Error message

Deprecated function: The each() function is deprecated. This message will be suppressed on further calls in _menu_load_objects() (line 571 of /var/www/vhosts/

"Garlic is no one's bitch: Thaumázein contra Power" From the forthcoming book "Beyond Sweet and Sour: Garlic"

Although Friedrich Nietzsche was a man of many judgments and criticisms, it is hard to pin point what he defines as knowledge.  Perhaps it was because he was alive at a time when knowledge was on its way to simply becoming another object to be possessed—and this made him skeptical of making any clear statements in regards to exactly what it was he possessed that allowed him to make such judgments and criticisms in the first place.  To objectify his own unique yet universal machine of discovery[1] might have made it fragile – opened it up to the very criticisms he’d levied against all the other philosophers of his day.  But there is a passage in Philosophy in the Tragic Age of the Greeks[2] which sheds light on something Nietzsche experiences as fundamental to any knowledge or logic:

Greek philosophy seems to begin with a preposterous fancy, with the proposition (of Thales) that water is the origin and mother-womb of all things. Is it really necessary to stop there and become serious? Yes, and for three reasons: firstly, because the proposition does enunciate something about the origin of things; secondly, because it does so without figure and fable; thirdly and lastly, because it contained, although only in the chrysalis state, the idea: everything is one. ... That which drove him (Thales) to this generalization was a metaphysical dogma, which had its origin in a mystic intuition and which together with the ever renewed endeavors to express it better, we find in all philosophies - the proposition: everything is one!”

Hence an awareness maintained in some universal context and dynamic...a certain morsel, however small, of knowledge, on the part of Nietzsche, can be acknowledged: It is a morsel of wisdom which leads one to conclude he had something he acknowledged as given to and in every discourse. A something that is everything as it is of a relation of Difference—a relation ‘between’ and ‘as’ one and everything.   Garlic has recognized this everything is one as the infinitely finite or the one and the many. And, in a Tale of Ragout, it is just such a condition (of everything is one) which opens up any and all possibility and probabilities. Nonetheless, Nietzsche’s problem, a problem which continues to permeate all sciences, philosophies and religions to this day, was to understand how this germinating seed of Difference relation, as it is the only all-in-the-same-moment-knowable-subject-and-object-axiom, leads to anything Identifiable…namely, in the current traditions of philosophy, science and religion, an “I” or an “object-in-and-of-itself” or "how is it possible for a Nietzsche to even recognize this axiom without himself being lost to everything of said one."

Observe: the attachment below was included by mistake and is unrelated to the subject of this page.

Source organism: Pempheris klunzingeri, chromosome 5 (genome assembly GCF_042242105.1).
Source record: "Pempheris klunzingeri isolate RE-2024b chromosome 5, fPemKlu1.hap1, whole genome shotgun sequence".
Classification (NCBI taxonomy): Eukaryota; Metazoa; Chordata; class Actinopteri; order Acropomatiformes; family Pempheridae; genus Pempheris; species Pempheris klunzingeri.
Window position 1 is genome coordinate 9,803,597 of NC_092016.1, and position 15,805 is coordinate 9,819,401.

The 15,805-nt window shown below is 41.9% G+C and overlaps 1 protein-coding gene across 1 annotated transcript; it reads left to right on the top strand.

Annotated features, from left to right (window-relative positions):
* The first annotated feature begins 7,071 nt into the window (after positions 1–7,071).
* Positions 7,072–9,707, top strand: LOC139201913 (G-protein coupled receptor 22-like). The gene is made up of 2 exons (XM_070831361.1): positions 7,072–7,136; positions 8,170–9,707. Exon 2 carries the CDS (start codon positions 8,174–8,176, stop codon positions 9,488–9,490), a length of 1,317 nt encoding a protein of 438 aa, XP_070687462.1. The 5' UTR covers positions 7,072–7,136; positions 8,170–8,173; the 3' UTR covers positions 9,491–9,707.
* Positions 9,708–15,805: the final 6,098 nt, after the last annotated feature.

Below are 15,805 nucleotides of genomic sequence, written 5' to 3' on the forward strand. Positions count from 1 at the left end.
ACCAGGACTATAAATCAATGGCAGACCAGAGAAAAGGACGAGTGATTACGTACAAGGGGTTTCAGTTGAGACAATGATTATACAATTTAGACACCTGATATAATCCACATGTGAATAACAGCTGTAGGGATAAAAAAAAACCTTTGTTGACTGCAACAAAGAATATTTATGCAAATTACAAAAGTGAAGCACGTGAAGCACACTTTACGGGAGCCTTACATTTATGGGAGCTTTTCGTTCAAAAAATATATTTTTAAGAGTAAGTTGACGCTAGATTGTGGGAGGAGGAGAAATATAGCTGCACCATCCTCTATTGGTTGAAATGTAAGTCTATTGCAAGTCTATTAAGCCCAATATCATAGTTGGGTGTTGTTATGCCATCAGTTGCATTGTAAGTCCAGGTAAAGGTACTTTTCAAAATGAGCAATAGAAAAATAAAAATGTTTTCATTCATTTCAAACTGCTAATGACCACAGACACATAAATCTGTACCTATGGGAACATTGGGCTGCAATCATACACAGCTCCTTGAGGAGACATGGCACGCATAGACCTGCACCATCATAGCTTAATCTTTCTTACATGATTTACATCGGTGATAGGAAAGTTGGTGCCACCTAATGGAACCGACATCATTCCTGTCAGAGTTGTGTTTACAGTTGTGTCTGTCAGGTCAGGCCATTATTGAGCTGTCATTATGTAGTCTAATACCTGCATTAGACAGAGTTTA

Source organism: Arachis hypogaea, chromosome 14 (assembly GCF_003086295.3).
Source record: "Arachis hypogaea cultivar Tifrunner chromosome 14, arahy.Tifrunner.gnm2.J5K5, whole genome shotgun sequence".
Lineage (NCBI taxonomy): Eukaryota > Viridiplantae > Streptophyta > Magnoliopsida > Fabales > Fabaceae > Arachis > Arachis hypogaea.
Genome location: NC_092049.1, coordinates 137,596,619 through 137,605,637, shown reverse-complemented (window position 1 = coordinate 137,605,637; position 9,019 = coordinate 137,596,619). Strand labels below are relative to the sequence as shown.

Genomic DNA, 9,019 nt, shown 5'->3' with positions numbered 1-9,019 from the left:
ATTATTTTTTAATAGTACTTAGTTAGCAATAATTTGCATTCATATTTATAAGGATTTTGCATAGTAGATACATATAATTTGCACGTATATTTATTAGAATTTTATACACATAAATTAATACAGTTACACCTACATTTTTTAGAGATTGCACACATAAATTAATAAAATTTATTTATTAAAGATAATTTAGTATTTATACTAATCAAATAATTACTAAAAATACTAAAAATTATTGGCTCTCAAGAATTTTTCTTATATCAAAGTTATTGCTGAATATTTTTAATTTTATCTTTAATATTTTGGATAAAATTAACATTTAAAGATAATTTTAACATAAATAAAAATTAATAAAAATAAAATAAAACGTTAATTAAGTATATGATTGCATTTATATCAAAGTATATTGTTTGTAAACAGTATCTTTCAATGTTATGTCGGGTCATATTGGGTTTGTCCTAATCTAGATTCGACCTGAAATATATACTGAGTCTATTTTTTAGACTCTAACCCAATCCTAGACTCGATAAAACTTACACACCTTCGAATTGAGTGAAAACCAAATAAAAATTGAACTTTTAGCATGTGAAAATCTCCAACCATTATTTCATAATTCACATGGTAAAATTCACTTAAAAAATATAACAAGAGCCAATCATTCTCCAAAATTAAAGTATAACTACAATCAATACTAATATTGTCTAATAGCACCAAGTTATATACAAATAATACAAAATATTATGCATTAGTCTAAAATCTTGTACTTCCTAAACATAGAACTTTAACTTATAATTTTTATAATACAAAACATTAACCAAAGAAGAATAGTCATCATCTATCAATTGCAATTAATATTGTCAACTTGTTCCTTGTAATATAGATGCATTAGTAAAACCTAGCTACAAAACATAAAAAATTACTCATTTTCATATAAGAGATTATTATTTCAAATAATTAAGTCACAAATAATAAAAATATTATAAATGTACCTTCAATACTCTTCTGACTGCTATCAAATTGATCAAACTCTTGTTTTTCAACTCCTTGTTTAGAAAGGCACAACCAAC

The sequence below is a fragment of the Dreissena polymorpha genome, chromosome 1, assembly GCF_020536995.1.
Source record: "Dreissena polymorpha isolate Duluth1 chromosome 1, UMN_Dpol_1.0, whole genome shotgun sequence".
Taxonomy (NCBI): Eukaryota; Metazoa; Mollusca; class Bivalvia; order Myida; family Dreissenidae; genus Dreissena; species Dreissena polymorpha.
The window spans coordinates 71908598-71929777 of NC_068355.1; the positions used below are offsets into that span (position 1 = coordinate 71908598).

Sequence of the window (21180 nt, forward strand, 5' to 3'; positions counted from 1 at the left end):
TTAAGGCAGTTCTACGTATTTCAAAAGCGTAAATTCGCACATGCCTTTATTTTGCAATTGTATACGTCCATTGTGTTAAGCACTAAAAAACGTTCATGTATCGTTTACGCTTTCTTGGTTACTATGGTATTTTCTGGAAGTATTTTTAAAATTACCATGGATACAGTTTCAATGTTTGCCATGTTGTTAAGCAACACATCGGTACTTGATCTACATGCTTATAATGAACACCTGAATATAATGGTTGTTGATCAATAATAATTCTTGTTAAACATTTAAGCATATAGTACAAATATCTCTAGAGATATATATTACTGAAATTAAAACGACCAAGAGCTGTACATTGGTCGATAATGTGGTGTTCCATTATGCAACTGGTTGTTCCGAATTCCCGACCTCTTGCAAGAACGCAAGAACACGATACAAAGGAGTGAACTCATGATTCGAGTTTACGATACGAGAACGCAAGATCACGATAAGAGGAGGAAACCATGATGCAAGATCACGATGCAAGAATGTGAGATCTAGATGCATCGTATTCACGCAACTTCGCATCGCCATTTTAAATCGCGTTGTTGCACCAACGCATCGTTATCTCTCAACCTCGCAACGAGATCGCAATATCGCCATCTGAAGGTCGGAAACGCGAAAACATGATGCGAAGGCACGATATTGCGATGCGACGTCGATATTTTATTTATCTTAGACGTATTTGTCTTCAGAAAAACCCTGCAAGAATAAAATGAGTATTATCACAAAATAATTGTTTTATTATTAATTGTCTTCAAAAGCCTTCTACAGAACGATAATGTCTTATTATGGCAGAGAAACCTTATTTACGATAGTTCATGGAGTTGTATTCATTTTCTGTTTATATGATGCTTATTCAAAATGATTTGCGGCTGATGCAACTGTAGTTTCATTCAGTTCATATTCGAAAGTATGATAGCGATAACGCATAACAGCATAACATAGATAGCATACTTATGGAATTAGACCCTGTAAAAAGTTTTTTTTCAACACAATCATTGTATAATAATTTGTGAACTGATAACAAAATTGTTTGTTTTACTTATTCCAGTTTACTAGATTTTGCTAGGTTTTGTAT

We can infer from the following paragraph,

 “”To renounce belief in one's ego, to deny one's own "reality" -- what a triumph! not merely over the senses, over appearance, but a much higher kind of triumph, a violation and cruelty against reason -- a voluptuous pleasure that reaches its height when the ascetic self-contempt and self-mockery of reason declares: "there is a realm of truth and being, but reason is excluded from it!"
But precisely because we seek knowledge, let us not be ungrateful to such resolute reversals of accustomed perspectives and valuations with which the spirit has, with apparent mischievousness and futility, raged against itself for so long: to see differently in this way for once, to want to see differently, is no small discipline and preparation for its future "objectivity" -- the latter understood not as "contemplation without interest" (which is a nonsensical absurdity), but as the ability to control one's Pro and Con and to dispose of them, so that one knows how to employ a variety of perspectives and affective interpretations in the service of knowledge.